Salt Lake County officials are proposing an ordinance that would close goverment records that "could engender shame, humiliation or embarrassment."

A draft ordinance, which would govern access to county records, says that any record where a "readily identifiable individual" named in a "delicate matter that could engender shame, humiliation or embarrassment . . . in accordance with accepted standards of social propriety" would be off-limits to the public and press.In addition, county officials may require that those seeking records get prior permission from people mentioned in the records. County officials could also inform people whose records are requested.

Jeff Hunt, attorney for Society of Professional Journalists, said he objects to the "shame" language and provisions regarding permission because he believes they aren't consistent with a new state law.

There's a potential that "they could close off practically anything with these three provisions," Hunt said. "I can't imagine the county would want to enact such a law."

The 19-page draft ordinance comes in the wake of legislative approval of a series of amendments to Goverment Records Access and Management Act (GRAMA) in February. The act, which becomes law July 1, sets in place new classifications for government records and procedures for obtaining them.

Gavin Anderson, deputy Salt Lake County attorney, said Saturday that the "shame, humiliation and embarrassment" provision isn't meant to keep documents defined as public by GRAMA private. He said he only wants to protect the privacy of individuals named in county records, 90 percent of whom would be considered in the category of private "Joe Public."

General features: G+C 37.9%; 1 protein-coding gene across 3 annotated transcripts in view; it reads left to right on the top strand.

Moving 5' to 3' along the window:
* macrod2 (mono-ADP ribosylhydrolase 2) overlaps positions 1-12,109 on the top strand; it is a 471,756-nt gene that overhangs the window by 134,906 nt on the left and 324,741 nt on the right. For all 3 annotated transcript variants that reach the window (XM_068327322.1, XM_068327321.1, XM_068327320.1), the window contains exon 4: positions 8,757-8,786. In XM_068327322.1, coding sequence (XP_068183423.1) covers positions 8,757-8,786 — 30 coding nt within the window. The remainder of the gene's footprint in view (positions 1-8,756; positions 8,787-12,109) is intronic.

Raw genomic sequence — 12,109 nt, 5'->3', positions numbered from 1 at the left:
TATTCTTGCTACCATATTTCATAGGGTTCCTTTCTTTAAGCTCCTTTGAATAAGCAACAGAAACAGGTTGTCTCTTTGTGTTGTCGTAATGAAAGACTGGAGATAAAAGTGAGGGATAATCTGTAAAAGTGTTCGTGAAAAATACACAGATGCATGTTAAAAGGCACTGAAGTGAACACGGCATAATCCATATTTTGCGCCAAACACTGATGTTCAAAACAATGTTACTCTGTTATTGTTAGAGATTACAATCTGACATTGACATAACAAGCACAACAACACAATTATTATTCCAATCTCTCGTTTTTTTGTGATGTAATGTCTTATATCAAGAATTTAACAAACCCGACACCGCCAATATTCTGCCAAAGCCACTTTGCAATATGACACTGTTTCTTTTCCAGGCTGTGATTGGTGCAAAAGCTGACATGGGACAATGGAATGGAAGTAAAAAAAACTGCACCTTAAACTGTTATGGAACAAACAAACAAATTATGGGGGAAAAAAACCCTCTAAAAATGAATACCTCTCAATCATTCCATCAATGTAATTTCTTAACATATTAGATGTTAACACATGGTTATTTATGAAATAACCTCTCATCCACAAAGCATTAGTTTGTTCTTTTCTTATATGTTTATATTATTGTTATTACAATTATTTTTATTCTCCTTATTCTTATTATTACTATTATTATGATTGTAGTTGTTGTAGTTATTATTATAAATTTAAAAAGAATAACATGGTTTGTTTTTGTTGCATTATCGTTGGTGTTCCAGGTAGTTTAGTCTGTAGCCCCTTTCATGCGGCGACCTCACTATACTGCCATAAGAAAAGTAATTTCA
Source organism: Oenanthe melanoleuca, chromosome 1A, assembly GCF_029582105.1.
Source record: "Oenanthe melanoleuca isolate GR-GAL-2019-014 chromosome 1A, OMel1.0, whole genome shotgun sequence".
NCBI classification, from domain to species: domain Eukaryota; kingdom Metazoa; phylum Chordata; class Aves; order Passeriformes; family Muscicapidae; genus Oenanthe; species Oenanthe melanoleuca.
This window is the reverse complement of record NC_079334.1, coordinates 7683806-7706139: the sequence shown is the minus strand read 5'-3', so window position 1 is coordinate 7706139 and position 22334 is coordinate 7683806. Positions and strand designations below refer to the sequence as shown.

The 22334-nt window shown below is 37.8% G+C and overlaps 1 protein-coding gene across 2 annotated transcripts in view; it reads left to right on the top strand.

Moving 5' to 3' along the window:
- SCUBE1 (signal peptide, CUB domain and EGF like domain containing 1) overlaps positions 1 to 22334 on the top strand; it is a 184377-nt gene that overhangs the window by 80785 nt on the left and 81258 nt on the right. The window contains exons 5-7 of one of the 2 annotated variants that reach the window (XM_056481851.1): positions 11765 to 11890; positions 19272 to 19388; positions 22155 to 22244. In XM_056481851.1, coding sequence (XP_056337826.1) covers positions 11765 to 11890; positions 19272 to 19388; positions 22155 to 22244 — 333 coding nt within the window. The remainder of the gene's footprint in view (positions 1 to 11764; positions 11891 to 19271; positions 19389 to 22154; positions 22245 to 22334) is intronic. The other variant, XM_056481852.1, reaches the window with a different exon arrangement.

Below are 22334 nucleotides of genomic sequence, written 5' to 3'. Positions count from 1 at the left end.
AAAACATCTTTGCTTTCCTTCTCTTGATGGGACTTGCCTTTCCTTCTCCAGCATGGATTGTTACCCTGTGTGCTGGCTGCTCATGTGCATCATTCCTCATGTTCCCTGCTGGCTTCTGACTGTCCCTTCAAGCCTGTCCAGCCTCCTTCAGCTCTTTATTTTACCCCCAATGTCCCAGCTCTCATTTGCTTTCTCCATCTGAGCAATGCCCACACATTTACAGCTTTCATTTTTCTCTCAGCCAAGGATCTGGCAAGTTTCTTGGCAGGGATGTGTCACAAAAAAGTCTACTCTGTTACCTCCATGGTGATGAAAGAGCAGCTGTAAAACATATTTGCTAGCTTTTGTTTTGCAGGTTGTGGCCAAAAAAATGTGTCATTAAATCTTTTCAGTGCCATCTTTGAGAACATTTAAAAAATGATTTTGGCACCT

Under the new law, the list of public documents includes initial police reports, tax and land records, minutes of open meetings, and employment records of government employees that detail names, salaries and job descriptions.

Anderson said the "shame" provision is meant for "gray areas" of the law. For example, he said when the county is party to court action involving county employees, the county wants to protect its personnel records.

Anderson said the ordinance's language was based on a few Utah Supreme Court cases involving the right of privacy. He did agree that the law could be abused by those who don't understand an intended narrow application.

Borrowing Salt Lake County's draft, Kane County commissioners recently considered identical provisions to close records. There, the public and press objected to the provisions in light of a DUI case involving County Attorney Jim Scarth. They worried that such a provision would perpetuate the government's refusal to allow access to documents that are public under the new law. Specifically, the Society of Professional Journalists has challenged officials' refusal to release records related to Scarth's DUI arrest.

Finally, the Kane commissioners agreed to adopt the state law, without any modifications. However, they still have not released the arrest records.

Hunt said that locally enacted exemptions, such as those considered by Salt Lake County, may be overly broad and erode the public trust. He said that the Salt Lake County notification provisions may hinder attempts to investigate government corruption.